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I want to begin the lesson by reading a passage from John 20 that will introduce the topic I want us to explore this morning, namely this: Can reasonable people believe the things that are crucial to Christian faith?
“Now Thomas, called the Twin, one of the twelve, was not with them when Jesus came. The other disciples therefore said to him, ‘We have seen the Lord.’ So he said to them, ‘Unless I see in his hands the print of the nails, and put my finger into the print of the nails, and put my hand into his side, I will not believe.’ And after eight days his disciples were again inside, and Thomas with them. Jesus came, the doors being shut, and stood in the midst, and said, ‘Peace to you!’ Then he said to Thomas, ‘Reach your finger here, and look at my hands; and reach your hand here, and put it into my side. Do not be unbelieving, but believing.’ And Thomas answered and said to him, ‘My Lord and my God!’ Jesus said to him, ‘Thomas, because you have seen me, you have believed. Blessed are those who have not seen and yet have believed.” (John 20:24-29)
I would imagine that only Judas among the twelve apostles has been subjected to more critical and unkind judgments than Thomas. Though his nickname within that group was "Didymus," or “the Twin”, we know him better known as "Doubting Thomas" because of his reaction to the first reports brought to him about Jesus’ resurrection from the dead. He insisted that he would have to have hard proof before believing it was so. To the other ten, he said, "Unless I see the nail marks in his hands and put my finger where the nails were, and put my hand into his side, I will not believe." Because of that statement, Thomas has been reproached across the centuries.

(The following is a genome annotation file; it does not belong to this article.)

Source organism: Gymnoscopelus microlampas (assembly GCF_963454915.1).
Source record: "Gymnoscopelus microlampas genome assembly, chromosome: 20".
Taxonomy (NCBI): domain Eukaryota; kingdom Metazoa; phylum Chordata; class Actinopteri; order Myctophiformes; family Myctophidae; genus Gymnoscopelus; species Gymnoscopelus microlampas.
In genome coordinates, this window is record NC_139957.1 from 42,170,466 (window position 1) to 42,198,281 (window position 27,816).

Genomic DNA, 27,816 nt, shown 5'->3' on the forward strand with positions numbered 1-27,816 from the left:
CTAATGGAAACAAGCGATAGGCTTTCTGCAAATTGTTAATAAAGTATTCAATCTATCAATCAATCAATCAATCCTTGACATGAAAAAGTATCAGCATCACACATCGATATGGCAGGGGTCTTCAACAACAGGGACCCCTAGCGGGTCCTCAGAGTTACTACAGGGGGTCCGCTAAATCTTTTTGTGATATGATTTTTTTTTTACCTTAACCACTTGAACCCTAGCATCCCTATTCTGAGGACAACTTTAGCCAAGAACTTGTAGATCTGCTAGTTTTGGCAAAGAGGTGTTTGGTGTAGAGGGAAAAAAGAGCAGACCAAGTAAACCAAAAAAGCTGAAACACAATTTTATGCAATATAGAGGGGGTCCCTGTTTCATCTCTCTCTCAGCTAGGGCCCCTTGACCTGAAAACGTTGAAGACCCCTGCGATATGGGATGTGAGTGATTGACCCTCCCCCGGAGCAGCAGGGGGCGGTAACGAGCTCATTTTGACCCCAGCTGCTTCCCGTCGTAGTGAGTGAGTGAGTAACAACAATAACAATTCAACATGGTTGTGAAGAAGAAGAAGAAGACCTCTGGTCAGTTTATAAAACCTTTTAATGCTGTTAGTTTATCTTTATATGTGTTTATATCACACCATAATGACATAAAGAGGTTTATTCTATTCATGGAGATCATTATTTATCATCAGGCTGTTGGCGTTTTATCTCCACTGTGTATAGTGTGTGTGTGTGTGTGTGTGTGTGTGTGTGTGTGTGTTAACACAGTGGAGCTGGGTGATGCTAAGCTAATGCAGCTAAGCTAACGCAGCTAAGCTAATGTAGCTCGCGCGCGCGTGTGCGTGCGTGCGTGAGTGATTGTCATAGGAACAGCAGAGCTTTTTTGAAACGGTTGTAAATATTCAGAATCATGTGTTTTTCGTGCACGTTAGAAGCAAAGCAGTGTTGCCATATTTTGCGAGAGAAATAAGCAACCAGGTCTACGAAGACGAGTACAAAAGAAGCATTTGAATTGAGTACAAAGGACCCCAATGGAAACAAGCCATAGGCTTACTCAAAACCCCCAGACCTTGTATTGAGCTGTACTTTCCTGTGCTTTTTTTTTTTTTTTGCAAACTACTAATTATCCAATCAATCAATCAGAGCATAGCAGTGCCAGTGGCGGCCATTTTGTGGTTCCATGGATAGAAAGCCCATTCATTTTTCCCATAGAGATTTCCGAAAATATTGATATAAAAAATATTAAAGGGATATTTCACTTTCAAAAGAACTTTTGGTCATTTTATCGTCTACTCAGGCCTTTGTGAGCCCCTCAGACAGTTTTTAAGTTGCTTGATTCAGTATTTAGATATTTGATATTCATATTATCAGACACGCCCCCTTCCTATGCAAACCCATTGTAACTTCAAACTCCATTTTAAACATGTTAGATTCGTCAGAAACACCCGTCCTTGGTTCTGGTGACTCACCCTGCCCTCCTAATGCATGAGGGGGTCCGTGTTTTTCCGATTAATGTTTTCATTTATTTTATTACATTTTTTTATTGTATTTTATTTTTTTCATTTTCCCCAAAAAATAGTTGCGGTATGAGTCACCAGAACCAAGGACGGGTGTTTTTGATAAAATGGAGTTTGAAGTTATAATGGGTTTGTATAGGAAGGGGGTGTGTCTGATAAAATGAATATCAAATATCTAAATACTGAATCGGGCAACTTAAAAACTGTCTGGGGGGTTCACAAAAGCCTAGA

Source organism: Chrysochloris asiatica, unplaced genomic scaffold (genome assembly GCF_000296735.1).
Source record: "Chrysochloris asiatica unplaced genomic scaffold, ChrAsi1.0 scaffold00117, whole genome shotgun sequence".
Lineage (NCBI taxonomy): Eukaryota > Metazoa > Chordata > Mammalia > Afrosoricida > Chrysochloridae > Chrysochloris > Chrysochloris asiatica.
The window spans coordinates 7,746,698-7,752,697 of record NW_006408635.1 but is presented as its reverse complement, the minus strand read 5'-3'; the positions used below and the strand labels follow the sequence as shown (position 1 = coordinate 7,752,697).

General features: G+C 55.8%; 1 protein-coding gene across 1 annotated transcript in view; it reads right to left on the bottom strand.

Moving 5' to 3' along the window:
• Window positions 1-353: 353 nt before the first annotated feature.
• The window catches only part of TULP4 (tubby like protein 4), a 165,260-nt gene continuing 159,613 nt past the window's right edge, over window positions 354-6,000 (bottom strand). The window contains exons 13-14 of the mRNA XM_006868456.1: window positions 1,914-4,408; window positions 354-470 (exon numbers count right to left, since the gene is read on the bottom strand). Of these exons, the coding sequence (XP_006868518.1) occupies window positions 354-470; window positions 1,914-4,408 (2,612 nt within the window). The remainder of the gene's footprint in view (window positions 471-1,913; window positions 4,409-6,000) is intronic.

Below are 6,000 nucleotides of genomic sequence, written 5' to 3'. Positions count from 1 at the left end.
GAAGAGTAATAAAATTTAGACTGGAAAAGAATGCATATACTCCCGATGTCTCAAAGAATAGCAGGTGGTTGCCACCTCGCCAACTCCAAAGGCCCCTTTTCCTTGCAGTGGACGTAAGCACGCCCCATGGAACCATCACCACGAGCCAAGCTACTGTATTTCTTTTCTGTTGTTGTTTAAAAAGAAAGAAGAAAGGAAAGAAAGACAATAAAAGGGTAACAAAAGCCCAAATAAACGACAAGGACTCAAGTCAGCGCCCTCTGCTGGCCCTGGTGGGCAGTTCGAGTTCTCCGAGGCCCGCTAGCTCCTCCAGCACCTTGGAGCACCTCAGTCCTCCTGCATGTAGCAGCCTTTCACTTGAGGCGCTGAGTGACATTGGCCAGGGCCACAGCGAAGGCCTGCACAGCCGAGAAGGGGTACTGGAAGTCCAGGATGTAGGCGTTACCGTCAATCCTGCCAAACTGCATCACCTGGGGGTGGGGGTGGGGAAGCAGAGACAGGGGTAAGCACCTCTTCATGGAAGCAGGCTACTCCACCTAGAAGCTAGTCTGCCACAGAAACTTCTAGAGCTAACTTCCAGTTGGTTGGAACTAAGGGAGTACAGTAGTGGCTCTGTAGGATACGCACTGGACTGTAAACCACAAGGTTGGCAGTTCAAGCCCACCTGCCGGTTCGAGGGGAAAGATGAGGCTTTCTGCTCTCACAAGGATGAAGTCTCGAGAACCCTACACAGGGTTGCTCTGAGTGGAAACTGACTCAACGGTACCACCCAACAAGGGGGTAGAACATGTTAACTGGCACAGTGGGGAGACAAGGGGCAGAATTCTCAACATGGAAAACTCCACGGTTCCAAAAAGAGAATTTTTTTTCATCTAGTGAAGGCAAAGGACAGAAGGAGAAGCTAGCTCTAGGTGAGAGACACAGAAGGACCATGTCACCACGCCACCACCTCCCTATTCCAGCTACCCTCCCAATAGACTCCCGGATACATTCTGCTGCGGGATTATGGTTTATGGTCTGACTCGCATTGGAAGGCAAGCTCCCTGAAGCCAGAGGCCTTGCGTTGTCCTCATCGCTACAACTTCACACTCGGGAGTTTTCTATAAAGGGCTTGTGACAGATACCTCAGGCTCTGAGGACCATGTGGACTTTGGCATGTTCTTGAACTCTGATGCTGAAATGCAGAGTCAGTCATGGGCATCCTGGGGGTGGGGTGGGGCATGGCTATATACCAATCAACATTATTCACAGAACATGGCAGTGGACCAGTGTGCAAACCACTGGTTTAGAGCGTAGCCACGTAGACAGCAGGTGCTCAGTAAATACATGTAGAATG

But I would be among the first to speak up in his behalf. Because I believe that in Thomas’ demand for proof, he is to be admired rather than ridiculed. In fact, Jesus himself said back in Matthew 24:26, “If they say to you, ‘There he is!’, don’t believe it.” And there are too many people today who believe too much on the basis of too little. I am appalled at how much irrational garbage people are willing to swallow without a particle of solid evidence to back it up.
People read horoscopes, lay out Tarot cards, and call 900-numbers to learn their futures. A few will even follow David Koresh to Waco, give their 12-year-old daughters to him as sexual partners, and proclaim him to be Jesus Christ come back to teach again. Thirty-eight people followed their so-called "spiritual leader" in drinking a fatal cocktail in order to leave this earth and hop a ride to paradise on a UFO that was following the Hale-Bopp comet.
Call me a Doubting Thomas, too, if you please. But I’m not about to believe Dionne Warwick, David Koresh, or Marshall Applewhite without some proof — some good, solid proof. Too much is at stake for me to accept just any claim someone makes. Not the least of the things at stake is my intention to be a discerning and responsible human being.
Even God’s Word tells us, "Faith is the substance of things hoped for, the evidence of things not seen." (Hebrews 11:1).
I don’t want to be such a radical skeptic that I set standards of proof so high they can never be met. Neither do I want to be so gullible that any sort of alleged proof will count as an actual one. Fair and reasonable
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